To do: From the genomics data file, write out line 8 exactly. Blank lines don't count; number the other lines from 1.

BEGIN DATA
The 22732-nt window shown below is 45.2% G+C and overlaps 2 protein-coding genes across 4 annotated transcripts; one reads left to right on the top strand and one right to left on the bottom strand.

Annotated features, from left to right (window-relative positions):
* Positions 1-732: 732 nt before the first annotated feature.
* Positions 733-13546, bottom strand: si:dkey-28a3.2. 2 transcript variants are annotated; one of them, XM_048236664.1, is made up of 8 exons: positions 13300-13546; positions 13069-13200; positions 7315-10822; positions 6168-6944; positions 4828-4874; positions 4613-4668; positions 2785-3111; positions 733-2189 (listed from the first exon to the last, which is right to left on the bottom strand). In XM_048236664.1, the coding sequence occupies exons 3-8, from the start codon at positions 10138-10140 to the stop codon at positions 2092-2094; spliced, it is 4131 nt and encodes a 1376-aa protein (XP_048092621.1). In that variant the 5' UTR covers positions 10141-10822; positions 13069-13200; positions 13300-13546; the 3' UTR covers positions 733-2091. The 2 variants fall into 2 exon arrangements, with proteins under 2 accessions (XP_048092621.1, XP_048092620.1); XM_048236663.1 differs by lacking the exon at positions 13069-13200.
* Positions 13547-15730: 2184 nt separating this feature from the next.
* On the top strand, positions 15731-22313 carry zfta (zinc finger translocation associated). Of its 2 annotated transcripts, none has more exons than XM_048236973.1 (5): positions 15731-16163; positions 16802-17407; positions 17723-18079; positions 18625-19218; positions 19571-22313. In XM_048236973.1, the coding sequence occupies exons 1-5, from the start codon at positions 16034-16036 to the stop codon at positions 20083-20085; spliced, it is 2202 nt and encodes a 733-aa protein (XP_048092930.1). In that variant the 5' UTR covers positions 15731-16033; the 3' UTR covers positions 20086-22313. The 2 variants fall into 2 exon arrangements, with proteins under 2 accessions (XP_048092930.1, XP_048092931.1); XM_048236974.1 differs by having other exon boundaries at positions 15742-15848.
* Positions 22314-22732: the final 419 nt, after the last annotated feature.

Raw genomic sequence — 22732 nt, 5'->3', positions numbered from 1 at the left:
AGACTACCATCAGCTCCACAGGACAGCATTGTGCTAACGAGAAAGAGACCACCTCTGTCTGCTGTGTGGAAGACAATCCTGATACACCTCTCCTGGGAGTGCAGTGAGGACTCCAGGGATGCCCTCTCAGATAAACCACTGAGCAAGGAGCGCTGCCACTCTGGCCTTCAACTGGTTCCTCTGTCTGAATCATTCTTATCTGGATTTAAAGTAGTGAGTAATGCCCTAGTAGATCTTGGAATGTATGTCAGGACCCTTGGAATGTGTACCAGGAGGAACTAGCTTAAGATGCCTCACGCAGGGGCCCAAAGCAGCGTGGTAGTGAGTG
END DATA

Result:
Raw genomic sequence — 22732 nt, 5'->3', positions numbered from 1 at the left: